By STEVE MASCORD
NEXT Monday, Gold Coast are going to play Melbourne at Skilled Park. It second versus fifth, a crucial game which should draw a huge crowd.
…except, that is, for one small factor. There will be no Origin players involved.
Big Issue is confident that after this television deal, or the next, this ridiculous situation will be remedied. Let’s face it, Origin is only on during the week because interstate football was once so low key they didn’t want it to interfere with the premiership.
Now, it is so important that we stand players down from the previous round of club games – and still have it in the middle of the week! It doesn’t make sense does it ? Aside from the fact that somewhere along the way, the TV stations discovered a goldmine.
So, at some stage, the game will have enough financial clout and independence to end this split round idea, where the very organisations that pay the players – their clubs – don’t have access to them.
In the meantime, though, what do we do?
The answer may lie in the 16,118 who attended Sunday’s South Sydney-Gold Coast game at Barlow Park in Cairns. That’s more than the Titans get most weeks in Robina.
Sure, the Origin players were on deck but I’d be willing to bet their absence wouldn’t have shaved too many off the gate.
We want split round games to mean more and we want to take more games to provincial areas. Let’s solve both problems with one solution. Around Origin time, all they seem to care about in the big smoke is the interstate battles.
So let’s take our club football to the people who will still care – to places like Mudgee, Cairns and Perth.
It just seems logical.
STILL in Cairns, it was a touching story on Sunday about how Greg Inglis and Albert Kelly used to play together in the street, using a Coke bottle.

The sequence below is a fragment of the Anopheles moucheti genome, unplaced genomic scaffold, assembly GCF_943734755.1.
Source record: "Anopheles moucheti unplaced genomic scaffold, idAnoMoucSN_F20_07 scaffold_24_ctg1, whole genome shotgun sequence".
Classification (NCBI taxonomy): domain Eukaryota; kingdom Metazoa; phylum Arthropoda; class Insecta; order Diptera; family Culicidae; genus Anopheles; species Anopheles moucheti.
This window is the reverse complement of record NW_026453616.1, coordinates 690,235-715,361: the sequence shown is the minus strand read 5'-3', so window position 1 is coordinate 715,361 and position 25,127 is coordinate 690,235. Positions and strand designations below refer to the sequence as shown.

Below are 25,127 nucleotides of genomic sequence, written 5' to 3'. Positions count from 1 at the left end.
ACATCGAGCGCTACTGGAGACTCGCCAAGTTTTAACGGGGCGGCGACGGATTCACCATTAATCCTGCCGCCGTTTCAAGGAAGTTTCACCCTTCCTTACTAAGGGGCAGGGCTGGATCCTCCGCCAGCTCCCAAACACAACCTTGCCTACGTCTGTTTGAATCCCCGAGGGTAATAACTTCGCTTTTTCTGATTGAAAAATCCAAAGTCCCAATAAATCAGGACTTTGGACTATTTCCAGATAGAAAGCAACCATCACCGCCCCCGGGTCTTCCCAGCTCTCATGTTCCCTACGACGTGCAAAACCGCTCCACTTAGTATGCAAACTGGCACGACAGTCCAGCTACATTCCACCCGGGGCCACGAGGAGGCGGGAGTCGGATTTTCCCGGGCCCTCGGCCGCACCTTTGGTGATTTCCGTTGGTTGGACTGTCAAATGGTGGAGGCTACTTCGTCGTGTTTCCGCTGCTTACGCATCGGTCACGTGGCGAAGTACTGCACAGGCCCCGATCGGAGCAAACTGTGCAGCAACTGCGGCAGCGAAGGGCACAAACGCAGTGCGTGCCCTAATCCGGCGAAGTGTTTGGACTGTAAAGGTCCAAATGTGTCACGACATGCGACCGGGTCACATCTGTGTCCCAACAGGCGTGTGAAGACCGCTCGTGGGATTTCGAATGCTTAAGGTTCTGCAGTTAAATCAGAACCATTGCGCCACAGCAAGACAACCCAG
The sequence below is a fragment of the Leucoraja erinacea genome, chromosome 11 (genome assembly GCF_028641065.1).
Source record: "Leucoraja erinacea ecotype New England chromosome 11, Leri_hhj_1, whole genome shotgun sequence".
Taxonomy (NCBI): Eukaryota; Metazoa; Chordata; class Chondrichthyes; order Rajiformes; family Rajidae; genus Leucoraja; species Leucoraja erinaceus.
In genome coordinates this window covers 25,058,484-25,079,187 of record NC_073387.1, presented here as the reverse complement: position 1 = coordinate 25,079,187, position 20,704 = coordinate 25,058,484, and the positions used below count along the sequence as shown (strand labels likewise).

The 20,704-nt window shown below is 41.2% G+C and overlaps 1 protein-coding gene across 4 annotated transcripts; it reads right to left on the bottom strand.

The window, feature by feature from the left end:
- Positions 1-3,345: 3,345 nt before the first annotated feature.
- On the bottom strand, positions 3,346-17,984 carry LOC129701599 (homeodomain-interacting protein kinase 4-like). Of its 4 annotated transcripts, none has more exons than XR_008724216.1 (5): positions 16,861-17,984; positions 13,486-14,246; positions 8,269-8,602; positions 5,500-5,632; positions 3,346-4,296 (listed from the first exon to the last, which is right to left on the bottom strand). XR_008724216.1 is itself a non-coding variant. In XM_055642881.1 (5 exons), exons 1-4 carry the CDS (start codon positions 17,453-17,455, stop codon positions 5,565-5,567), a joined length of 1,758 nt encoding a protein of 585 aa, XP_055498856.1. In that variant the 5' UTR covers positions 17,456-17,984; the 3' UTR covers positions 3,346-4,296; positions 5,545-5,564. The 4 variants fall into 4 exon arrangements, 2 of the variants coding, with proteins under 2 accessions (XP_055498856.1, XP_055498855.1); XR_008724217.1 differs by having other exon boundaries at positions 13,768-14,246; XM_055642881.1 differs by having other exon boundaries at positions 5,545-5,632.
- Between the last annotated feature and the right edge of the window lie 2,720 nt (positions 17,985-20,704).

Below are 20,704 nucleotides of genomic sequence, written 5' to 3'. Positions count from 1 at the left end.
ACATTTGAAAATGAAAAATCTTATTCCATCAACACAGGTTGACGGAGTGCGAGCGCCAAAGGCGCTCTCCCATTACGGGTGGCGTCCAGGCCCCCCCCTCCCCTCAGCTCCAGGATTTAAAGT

It was a timely reminder that the game we see on TV – in which Inglis and Kelly came face to face to decide a contest – is the same one the kids play.
And that’s what stiffening the rules surrounding fights is all about – reclaiming that link. What if the parents of the next Greg Inglis or Albert Kelly stopped them playing because of the Gallen-Myles fight?
That’s not really hypothetical … odds are, somewhere in Australia, it happened.
Filed for: RUGBY LEAGUE WEEK
SOUTH Sydney are set to take games to Cairns for at least the next two years after Sunday’s unqualified success against Gold Coast.
There were estimates that the premiership match at Barlow Park pumped around $1.7 million into the local economy, justifying the investment by Events Queensland in the fixture.
“We’re coming back for the next two years – it’s been a big success,” says chief executive Shane Richardson
There is already speculation the Rabbits may play Brisbane there next year. Souths are also keen to extend their relationship with Perth, where they’ll play the Warriors in round 17.
“We actually like travelling together the fact we’ve taken a home game out of town would not be an excuse for losing,” said coach Michael Maguire.
Round 17 will be a red letter day of sorts for the game and the practice of shifting games to developing markets, with Darwin, Perth and Mackay all hosting matches on the same weekend.
Titans captain and Cairns product Nate Myles said recent relocated games in Mudgee and his home town had been a pleasure to be involved in.
Filed for: RUGBY LEAGUE WEEK
CAMERON Smith might be as influential as any active premiership player since the days of Dally Messenger. The decision to use the sin bin for those who throw punches, presumably from now on in all club and representative games, was largely influenced by the Australia captain’s comment on NRL 360 last Wednesday. Hooker Smith said the Gallen-Myles incident was “not a good look” and referees boss Daniel Anderson twice made reference to this comment on ABC Radio yesterday. Anderson said the tough stance was not an edict from NRL CEO David Smith but rather a reaction to changing community standards. He said the game had to preserve its ability to attract young players. There was a sign at Barlow Park yesterday that read “Bring Back The Biff” but Joy of Six reckons if that’s still what you want from State of Origin, your choice is simple – don’t watch. Cameron, meanwhile, reportedly asked for three journalists’ accreditation to be revoked over Jon Mannah story recently.